We are allowing businesses that put forward clear COVID-safe operational plans to open their doors. If you are able to work -– do not take that opportunity for granted. It is a privilege that many wish they had. Make sure you are always wearing a mask. Make sure you are keeping a safe distance from others and heading straight home when your shift ends. This is not the time for socialising. Do not spend your paycheck on grog, alcohol, or cigarettes –– we know that sharing these bad habits with others can put you at risk of contracting the virus. Work smart, work safely, and save your money. Your social drinks and cigarettes can wait until the day that Fiji is safe again.
That safety will come. With the knowledge, experience, and proven means of protection that we have, we are going to manage our way out of this pandemic responsibly and set course for a recovery. With vaccines coming soon, our people can be protected, and we can prepare ourselves for the day the borders re-open and our economy switches back into full-gear. In preparation of the day, we are helping to keep our national airline afloat so as soon as our borders open, they can bring in tourists and extend opportunity to the tourism workers, the hotel staff, the chefs, the tour guides, the maids, and all others who also deserve the chance to restart their careers. Other governments have supported their airlines. Many of those fleets are now helping fuel the revival of tourism industries in their countries. We have to be ready for the day the Fiji Airways fleet will run scheduled flights again.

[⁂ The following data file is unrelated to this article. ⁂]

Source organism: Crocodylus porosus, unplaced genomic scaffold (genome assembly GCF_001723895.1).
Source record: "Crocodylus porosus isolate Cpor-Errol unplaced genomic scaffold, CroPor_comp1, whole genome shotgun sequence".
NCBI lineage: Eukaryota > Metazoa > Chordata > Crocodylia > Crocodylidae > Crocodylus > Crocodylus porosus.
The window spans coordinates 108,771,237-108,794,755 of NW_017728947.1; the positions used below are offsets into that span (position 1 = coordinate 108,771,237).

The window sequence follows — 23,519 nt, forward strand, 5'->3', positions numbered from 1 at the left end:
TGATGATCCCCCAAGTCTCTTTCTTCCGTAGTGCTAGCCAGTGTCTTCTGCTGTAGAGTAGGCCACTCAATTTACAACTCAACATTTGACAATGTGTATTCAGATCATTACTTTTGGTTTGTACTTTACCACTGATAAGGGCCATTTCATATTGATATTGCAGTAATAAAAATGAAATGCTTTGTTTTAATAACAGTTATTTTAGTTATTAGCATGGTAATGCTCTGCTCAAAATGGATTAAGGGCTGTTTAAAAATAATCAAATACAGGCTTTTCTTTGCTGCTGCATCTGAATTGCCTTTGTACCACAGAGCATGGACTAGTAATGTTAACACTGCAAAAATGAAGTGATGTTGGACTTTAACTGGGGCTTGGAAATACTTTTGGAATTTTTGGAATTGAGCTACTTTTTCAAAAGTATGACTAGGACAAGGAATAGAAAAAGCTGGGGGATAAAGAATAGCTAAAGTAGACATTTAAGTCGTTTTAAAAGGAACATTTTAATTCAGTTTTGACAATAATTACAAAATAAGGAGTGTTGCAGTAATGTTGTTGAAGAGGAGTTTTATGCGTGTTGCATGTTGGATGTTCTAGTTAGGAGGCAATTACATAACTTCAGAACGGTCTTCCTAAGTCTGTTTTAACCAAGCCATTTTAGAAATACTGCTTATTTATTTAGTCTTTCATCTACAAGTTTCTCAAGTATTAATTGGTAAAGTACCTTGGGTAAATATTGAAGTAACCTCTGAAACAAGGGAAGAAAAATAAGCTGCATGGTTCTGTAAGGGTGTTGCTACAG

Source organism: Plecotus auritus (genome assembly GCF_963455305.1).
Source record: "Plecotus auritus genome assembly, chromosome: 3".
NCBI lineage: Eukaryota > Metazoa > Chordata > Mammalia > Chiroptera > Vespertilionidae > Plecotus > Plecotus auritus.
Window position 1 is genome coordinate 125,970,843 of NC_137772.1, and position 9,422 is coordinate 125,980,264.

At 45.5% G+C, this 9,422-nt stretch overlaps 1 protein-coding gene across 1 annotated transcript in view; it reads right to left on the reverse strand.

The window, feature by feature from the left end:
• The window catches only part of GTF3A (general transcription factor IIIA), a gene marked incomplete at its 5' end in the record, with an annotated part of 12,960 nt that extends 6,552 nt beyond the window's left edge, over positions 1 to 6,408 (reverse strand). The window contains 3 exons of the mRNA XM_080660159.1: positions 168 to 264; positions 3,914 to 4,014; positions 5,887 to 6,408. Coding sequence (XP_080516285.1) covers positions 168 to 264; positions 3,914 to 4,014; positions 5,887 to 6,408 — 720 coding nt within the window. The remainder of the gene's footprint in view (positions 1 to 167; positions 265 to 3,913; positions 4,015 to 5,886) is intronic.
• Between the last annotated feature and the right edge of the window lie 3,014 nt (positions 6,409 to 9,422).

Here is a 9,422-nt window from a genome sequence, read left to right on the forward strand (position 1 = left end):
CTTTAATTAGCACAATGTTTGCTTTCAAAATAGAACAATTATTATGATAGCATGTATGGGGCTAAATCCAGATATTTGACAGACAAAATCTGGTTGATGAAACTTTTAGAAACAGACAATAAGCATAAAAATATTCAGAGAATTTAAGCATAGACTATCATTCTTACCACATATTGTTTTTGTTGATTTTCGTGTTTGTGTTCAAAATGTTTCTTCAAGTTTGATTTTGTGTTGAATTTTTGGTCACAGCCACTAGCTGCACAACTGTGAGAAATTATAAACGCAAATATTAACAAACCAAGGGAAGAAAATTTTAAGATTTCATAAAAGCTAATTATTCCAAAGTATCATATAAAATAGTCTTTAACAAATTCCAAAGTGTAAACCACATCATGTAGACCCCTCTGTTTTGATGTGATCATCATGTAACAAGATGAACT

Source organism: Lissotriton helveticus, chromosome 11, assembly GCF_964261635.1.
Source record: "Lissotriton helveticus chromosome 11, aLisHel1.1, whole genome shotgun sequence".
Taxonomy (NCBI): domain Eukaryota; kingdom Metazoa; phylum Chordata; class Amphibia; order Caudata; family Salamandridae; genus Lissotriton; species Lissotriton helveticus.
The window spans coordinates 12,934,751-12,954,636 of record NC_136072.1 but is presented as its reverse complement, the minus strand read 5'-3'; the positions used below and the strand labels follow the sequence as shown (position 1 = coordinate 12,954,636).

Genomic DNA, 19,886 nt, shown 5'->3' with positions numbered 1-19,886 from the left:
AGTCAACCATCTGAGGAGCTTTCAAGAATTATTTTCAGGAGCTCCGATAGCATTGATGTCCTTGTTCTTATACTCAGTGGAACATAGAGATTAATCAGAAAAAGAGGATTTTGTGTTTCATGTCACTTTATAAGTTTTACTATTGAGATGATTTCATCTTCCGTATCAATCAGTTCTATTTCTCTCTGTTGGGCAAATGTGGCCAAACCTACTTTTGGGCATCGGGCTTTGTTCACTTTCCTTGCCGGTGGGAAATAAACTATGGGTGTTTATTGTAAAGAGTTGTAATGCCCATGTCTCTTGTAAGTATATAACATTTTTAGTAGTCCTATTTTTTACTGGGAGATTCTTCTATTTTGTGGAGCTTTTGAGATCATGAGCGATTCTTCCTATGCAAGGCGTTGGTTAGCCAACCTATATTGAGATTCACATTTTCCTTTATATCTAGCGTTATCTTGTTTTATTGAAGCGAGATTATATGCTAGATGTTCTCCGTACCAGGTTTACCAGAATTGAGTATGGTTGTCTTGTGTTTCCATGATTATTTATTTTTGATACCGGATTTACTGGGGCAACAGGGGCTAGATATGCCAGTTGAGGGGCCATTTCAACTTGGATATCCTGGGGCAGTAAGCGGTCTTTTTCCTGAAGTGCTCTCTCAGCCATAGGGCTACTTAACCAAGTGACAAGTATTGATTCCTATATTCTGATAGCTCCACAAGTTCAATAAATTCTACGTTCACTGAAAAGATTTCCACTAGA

We’ve covered many of these issues in Parliament. But that hasn’t stopped many politicians from stepping on the shoulders of suffering Fijians to elevate themselves. We cannot afford to turn this crisis into a political personality contest. We cannot afford to formulate policy on day-to-day shifts in the political winds. We are clear-eyed about where we are headed as a nation. We are being decisive and we are being consistent about how we get there. We have to protect the health of our people and steer Fiji towards an economic recovery –– a long-term recovery. And that requires seeing further than our noses, further than a single day of headlines or the number of likes on a Facebook post. Further than a single week. It certainly requires seeing further than the next 28 days. We have to see the big picture and work towards the better and brighter future we all want for the country. When we take that view, I promise you, hope is on the horizon.